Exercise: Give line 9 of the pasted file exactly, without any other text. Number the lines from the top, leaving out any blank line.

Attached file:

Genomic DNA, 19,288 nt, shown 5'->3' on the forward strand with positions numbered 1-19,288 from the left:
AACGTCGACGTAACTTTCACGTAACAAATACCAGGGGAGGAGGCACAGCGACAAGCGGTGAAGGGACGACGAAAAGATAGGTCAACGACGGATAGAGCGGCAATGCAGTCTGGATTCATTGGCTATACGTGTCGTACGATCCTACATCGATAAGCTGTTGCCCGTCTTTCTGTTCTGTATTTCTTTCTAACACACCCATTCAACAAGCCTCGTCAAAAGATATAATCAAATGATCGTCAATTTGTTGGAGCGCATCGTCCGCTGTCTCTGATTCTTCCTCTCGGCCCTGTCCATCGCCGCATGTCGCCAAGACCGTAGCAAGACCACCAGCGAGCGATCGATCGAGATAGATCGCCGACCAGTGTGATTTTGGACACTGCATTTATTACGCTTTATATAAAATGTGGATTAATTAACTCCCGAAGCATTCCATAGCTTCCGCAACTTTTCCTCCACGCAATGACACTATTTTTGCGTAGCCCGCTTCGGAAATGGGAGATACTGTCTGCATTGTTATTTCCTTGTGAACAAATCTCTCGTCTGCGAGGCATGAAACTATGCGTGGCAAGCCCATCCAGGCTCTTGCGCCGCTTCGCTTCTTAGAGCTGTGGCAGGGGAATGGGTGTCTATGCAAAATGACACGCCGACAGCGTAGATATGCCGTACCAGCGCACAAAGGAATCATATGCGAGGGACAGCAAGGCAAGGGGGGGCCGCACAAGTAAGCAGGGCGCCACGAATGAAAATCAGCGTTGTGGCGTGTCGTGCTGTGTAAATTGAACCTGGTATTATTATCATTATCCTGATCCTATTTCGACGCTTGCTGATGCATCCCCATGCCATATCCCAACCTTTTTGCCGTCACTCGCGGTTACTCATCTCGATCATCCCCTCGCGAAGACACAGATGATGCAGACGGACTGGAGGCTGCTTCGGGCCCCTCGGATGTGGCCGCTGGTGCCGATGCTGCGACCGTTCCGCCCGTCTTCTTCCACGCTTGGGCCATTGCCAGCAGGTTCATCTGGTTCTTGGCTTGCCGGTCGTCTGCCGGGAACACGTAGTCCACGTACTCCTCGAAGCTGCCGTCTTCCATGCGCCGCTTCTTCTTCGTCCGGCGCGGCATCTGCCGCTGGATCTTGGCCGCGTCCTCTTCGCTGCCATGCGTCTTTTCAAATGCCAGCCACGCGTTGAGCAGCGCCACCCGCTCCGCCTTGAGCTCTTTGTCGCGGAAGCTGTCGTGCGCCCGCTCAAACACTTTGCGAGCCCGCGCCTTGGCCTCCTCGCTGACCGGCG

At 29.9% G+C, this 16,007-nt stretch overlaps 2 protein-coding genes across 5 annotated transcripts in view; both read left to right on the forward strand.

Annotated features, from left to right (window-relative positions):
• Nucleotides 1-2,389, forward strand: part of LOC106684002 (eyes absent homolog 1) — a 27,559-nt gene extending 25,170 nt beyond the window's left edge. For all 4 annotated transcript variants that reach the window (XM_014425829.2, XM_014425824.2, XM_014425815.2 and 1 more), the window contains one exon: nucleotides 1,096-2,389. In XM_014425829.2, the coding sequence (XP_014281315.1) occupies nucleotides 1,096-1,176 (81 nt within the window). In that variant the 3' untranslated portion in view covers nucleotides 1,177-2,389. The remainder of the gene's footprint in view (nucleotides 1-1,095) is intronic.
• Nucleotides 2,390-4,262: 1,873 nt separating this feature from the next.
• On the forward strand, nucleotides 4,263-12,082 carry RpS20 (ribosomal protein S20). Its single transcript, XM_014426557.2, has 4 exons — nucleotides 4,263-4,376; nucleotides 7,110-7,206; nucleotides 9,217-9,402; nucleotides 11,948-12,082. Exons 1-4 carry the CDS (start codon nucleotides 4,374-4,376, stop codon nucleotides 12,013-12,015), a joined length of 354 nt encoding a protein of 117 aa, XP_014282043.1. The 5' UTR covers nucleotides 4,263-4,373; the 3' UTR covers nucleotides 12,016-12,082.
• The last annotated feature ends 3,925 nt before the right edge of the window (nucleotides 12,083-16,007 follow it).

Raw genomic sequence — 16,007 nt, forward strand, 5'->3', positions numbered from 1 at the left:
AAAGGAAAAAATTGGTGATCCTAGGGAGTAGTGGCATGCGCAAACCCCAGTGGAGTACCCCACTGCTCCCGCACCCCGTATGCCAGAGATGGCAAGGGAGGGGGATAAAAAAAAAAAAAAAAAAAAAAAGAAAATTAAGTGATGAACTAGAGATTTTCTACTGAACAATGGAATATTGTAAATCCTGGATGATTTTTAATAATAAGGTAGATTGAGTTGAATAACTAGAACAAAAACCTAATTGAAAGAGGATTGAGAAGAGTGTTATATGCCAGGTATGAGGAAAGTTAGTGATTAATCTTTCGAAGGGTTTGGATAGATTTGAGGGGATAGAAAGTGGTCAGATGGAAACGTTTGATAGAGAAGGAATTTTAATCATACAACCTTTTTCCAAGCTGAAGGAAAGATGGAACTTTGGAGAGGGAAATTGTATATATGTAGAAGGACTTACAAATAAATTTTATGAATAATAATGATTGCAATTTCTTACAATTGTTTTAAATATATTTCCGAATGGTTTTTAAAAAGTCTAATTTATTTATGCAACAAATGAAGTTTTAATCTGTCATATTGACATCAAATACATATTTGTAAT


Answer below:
Raw genomic sequence — 16,007 nt, forward strand, 5'->3', positions numbered from 1 at the left: